How Child Discipline Affects Custody Disputes
March 8, 2010
By Jennifer Moore, Family Law Attorney
Parents do not always agree on the issue of child discipline. This is a major problem in custody cases.
Discipline May Affect a Child’s Preferences
Where one parent is permissive and the other parent is somewhat more strict, the permissive parent has an edge in a custody battle. Even though courts attempt to honor relationships with both parents, the more permissive parent will be favored by the children. This will be reflected in any custody evaluation, both in the children’s preferences, as well as in the evaluator’s observations regarding the children’s bond with each parent. As Arizona Judge Anne Kass states in her article, Divorce Pair Should Agree On Discipline, “the common way these quarrels over discipline methods will usually play out is that the children gravitate to the parent who is more lenient because children vote with their feet.”
Tools to Measure Discipline
It can be hard to win a custody battle if your argument is that the children need more discipline, even if it’s true. Psychologists have attempted to design tools, such as the “Discipline Index,” that measure the the level of discipline that each parent may use, without asking the child to take sides in the divorce. However, it is my experience that custody evaluators seldom use these tools.
Discipline May Lead to Allegations of Abuse
A greater problem is that conflicts over punishment styles can lead to allegations of abuse. I was chatting with a group of friends, ranging from age 25-50 the other day, and almost every one of them had stories of experiencing physical discipline as a child. Some of the stories would have raised significant issues in a custody dispute. Some may have given rise to a child protection investigation or criminal charge. In Minnesota, you can be charged with a crime if you engage in malicious punishment of a child. Minn. Stat. Sec. 609.377 provides that “A parent, legal guardian, or caretaker who, by an intentional act or a series of intentional acts with respect to a child, evidences unreasonable force or cruel discipline that is excessive under the circumstances is guilty of malicious punishment of a child.”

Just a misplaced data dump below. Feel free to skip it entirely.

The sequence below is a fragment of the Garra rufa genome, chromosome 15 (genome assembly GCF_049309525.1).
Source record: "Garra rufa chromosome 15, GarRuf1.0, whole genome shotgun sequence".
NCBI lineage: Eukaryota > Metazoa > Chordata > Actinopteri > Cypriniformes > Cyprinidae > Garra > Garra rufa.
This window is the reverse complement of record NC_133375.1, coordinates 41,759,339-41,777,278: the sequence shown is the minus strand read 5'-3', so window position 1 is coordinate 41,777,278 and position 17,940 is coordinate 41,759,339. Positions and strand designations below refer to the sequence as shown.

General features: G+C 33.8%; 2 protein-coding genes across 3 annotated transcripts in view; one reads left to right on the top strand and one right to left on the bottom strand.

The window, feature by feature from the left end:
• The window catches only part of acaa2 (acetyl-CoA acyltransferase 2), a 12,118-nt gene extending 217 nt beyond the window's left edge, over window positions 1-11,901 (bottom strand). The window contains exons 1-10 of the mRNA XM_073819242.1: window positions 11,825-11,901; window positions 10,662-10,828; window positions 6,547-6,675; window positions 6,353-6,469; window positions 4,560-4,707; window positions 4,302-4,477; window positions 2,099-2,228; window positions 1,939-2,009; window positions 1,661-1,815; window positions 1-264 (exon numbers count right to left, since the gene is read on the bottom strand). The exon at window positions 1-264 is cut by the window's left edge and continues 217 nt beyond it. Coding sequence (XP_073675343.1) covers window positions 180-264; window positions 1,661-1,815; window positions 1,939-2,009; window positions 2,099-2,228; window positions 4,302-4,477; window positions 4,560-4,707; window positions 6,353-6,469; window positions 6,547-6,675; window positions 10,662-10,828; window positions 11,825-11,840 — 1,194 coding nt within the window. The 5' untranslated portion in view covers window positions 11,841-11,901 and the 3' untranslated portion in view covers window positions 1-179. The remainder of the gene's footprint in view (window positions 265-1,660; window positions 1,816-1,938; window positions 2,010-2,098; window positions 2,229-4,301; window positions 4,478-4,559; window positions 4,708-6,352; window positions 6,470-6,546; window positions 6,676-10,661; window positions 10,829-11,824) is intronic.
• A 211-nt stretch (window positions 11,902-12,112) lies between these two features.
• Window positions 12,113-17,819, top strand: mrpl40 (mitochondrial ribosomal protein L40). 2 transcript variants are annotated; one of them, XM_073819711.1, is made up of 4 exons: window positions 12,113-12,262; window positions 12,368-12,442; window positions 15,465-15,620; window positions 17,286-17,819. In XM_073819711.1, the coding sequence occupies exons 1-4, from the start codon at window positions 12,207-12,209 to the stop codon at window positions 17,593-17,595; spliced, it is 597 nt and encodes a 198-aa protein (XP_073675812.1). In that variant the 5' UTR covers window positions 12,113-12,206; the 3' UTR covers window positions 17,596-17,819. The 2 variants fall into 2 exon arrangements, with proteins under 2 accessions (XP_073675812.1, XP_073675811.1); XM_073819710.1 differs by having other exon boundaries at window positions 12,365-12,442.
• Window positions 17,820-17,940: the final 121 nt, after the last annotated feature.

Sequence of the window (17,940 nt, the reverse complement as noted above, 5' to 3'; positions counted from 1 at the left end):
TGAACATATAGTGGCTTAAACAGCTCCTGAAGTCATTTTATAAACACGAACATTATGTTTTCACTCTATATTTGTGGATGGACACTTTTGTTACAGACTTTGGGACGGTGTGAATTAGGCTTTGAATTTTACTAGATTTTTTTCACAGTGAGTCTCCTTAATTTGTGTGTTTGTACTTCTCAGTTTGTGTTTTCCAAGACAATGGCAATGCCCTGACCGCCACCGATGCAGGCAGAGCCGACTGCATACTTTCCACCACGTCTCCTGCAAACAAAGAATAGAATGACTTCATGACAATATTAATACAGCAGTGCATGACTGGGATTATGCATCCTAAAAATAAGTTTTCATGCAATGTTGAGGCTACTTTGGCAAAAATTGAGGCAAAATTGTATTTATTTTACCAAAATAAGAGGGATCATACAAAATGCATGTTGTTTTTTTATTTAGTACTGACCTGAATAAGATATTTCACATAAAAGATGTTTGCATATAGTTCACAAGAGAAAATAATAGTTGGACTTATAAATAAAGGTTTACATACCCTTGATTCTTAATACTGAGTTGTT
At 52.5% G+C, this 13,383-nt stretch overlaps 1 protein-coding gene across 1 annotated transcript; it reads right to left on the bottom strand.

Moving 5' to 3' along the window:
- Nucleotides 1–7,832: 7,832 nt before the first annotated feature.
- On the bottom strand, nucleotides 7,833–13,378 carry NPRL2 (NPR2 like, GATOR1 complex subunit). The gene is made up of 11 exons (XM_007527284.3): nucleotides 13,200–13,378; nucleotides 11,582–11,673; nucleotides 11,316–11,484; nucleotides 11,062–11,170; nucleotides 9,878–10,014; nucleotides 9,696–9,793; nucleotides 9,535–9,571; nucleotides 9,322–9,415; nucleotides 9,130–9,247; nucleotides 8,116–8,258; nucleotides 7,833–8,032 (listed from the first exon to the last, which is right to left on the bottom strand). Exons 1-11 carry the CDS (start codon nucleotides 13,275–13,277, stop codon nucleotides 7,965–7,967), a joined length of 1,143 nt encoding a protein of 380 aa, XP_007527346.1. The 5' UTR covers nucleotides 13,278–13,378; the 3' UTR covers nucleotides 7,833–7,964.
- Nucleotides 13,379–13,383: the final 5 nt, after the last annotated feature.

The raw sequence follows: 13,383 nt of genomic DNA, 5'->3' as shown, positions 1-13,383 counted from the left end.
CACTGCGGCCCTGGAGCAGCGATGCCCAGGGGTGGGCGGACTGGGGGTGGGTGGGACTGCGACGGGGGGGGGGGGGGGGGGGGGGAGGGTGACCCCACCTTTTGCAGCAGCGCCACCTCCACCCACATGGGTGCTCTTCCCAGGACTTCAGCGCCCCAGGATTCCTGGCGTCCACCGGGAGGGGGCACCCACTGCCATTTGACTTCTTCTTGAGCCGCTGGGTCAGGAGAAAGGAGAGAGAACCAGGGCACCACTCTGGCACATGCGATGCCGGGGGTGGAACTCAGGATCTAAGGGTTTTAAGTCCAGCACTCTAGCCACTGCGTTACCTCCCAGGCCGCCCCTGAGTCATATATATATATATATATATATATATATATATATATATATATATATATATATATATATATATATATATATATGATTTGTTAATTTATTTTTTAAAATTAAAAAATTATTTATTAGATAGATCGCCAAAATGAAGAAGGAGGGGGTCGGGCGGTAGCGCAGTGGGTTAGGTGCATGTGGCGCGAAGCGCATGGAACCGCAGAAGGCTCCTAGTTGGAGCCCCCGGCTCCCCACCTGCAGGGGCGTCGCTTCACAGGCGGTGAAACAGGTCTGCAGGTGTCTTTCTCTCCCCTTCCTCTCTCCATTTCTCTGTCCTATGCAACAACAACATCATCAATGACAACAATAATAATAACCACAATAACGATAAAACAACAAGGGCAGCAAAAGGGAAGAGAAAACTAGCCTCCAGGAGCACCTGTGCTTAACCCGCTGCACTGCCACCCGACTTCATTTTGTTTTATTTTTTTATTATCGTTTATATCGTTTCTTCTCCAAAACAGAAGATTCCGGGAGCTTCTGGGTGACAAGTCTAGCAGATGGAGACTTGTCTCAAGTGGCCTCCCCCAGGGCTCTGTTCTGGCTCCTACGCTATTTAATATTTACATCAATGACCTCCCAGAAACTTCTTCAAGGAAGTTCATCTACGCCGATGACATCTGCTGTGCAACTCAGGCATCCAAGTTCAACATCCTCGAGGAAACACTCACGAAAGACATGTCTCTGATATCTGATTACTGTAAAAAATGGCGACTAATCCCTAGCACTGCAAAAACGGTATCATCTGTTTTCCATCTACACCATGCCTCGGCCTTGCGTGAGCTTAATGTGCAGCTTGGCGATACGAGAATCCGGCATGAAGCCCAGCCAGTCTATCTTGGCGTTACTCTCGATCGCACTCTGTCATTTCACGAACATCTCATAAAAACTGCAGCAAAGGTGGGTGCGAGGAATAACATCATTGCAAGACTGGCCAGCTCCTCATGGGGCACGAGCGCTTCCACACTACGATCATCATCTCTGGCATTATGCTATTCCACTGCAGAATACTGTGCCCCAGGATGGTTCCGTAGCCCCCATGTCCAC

Malicious punishment is a subjective determination. For example, A few years ago, there was rigorous debate over the propriety of “hot-saucing”, where the parent puts hot sauce on a child’s tongue as discipline. The practice has led to day care sanctions and even criminal charges, and has been the subject of custody litigation.
Attitudes and Beliefs About Discipline Vary by Community and Era
Salon.com has published an article about bibilical chastisement that shows the divergent nature of societal attitudes about corporal punishment. It is an almost certainty that Minnesota Courts would not regard “biblical chastisement” as an appropriate method of discipline, and such discipline would severely hinder a custody case.
What Discipline Style is Right for You?
We recommend that parents attempt to agree on a parenting style, and apply it consistently throughout their children’s lives. When cases come to us with discipline conflicts, we advise that the more strict parent modify their parenting style towards lenience, without giving up important parent child boundaries or risking the safety of their children. We also advise parents to avoid physical discipline in all cases. Sometimes, physical contact is necessary to protect yourself or your child. However, such contact should be loving, and intended to protect with every effort made to avoid any harm.
Where the parenting styles have been different for a long period of time, we advise that families engage in therapy and education together so that parents can parent more effectively with fewer misunderstandings and no false allegations of child abuse. Classes are available through the University of Minnesota Extension Service, and The Storefront Group.